Some studies have shown beneficial effects of cinnamon (Cinnamomum verum J. Presl, Lauraceae) on blood lipids in humans, whereas others have not. Khan and coworkers, for example, reported that mean fasting serum total cholesterol, LDL cholesterol, and triglyceride levels decreased 7% to 30% among adults with type 2 diabetes who consumed 1, 3, or 6 g of cinnamon daily for 40 days compared with those who were given a placebo (all P < .05). A systematic review and meta-analysis of 10 randomized controlled trials of cinnamon use in people with type 2 diabetes also found significant (P < .05) reductions in total cholesterol (−15.6 mg/dL), LDL cholesterol (−9.42 mg/dL), and triglycerides (−29.59 mg/dL) and an increase in HDL cholesterol (1.66 mg/dL) when the cinnamon dose ranged from 120 mg/d to 6 g/d. Markey and colleagues, however, reported no differences in postprandial plasma blood lipids among healthy adults who ate a high-fat meal containing 3 g of cinnamon. Likewise, Ziegenfuss and colleagues found no differences in blood total, LDL, HDL, very-low-density lipoprotein, and triglyceride concentrations between prediabetic adults who supplemented their diet with a cinnamon extract (500 mg/d for 12 weeks) and those who took a placebo for 12 weeks (see pages S10–S11).


In a meta-analysis of 39 clinical trials, garlic (Allium sativum L., Amaryllidaceae) was effective in reducing serum total cholesterol by 17 ± 6 mg/dL (P < .0001) and LDL cholesterol by 9 ± 6 mg/dL (P = .02) and had a small positive effect on HDL cholesterol (1.5 mg/dL, P = .02) in individuals with elevated total cholesterol levels (>200 mg/dL). Daily doses of garlic used in these studies ranged from 600 to 5600 mg garlic powder, 9 to 18 mg garlic oil, 1000 to 7200 mg aged garlic extract, and 4 to 10 g raw garlic. The 8% decrease in total cholesterol with garlic consumption is considered clinically important and is associated with a 38% decrease in risk of coronary events in adults at age 50 years. Although garlic preparations are well tolerated, compared with the adverse effects sometimes accompanying drug therapy, it is not known whether garlic consumption reduces cardiovascular events or mortality, and more research is needed.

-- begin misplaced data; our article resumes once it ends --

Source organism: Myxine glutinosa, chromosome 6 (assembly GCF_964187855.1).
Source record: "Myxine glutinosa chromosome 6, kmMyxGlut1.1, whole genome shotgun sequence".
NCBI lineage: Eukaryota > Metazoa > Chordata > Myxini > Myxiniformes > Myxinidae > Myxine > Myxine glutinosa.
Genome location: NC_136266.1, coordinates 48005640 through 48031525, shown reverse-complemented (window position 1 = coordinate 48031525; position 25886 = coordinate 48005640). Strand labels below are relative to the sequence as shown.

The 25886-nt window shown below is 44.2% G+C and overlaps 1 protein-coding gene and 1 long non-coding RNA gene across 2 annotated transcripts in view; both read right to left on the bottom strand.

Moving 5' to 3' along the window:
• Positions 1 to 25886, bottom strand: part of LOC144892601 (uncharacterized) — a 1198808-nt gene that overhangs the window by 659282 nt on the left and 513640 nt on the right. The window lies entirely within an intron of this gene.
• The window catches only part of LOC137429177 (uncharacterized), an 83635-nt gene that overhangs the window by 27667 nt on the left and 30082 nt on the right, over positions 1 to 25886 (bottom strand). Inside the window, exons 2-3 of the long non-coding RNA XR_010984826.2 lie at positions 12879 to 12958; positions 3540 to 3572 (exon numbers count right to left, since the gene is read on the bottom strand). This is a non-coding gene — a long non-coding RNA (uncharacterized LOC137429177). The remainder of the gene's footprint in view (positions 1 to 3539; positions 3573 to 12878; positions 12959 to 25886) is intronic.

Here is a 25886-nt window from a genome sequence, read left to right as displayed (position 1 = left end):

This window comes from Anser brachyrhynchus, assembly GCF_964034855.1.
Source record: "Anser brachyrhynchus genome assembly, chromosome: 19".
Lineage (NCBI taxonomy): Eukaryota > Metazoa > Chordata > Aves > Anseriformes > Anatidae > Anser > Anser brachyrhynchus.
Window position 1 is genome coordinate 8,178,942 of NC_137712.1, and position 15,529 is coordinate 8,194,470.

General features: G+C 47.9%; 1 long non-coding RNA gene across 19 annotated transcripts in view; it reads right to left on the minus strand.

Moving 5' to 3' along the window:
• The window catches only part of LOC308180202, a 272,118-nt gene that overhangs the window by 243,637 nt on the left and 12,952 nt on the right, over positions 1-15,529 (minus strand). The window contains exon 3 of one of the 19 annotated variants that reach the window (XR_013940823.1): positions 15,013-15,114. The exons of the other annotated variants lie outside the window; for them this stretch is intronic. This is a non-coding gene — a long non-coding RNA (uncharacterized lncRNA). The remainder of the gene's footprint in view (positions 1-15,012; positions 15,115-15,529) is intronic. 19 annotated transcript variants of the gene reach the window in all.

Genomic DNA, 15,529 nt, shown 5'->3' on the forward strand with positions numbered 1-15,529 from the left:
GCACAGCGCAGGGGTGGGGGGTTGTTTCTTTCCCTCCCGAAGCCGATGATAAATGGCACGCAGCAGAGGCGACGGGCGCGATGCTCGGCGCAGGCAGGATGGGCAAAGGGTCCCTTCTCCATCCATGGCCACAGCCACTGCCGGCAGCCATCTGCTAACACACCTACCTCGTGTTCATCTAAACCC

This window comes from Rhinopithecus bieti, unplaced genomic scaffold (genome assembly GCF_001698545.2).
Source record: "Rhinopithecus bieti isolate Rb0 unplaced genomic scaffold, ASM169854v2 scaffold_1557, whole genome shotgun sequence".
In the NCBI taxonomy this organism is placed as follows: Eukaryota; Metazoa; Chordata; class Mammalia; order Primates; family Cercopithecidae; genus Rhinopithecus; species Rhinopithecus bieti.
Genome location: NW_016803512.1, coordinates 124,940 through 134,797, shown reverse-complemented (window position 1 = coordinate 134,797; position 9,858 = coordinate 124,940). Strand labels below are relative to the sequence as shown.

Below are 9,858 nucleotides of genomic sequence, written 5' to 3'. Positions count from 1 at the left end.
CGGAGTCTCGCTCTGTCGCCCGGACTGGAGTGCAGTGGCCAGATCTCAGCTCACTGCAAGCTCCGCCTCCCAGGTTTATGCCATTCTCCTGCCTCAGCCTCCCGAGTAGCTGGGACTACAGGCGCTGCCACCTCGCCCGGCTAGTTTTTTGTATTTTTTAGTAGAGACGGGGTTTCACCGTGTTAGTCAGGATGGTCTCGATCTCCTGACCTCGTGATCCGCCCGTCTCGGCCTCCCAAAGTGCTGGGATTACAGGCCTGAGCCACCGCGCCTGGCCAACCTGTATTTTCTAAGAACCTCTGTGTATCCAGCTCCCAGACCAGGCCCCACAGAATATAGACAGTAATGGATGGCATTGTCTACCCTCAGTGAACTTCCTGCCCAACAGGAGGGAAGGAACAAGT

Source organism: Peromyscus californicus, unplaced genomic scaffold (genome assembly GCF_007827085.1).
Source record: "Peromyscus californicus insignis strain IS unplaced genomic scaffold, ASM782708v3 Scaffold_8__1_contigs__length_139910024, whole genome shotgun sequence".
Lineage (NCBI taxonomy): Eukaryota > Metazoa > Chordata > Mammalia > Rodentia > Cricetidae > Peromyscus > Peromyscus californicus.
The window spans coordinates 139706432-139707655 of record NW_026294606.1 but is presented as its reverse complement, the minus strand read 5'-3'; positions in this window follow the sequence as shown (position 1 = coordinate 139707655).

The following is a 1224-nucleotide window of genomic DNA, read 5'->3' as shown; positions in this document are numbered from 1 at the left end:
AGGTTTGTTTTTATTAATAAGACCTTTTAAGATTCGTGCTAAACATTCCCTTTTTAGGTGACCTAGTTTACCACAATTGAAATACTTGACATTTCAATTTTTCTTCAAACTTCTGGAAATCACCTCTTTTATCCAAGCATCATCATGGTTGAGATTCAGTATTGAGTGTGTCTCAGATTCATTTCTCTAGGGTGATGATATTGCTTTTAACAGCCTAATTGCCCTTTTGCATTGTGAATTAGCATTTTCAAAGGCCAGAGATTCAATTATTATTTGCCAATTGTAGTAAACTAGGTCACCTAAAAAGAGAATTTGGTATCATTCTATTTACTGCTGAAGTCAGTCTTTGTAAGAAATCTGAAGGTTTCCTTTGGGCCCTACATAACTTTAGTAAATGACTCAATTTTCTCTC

Spices and herbs are rich in compounds that may reduce inflammation and improve blood factors associated with increased CVD risk. However, the body of literature regarding their effects is small, and the clinical findings are not always consistent. The vascular effects of spices and herbs and their efficacy and safety relative to traditional drug therapy represent an exciting area for future research given the public health significance of CVD.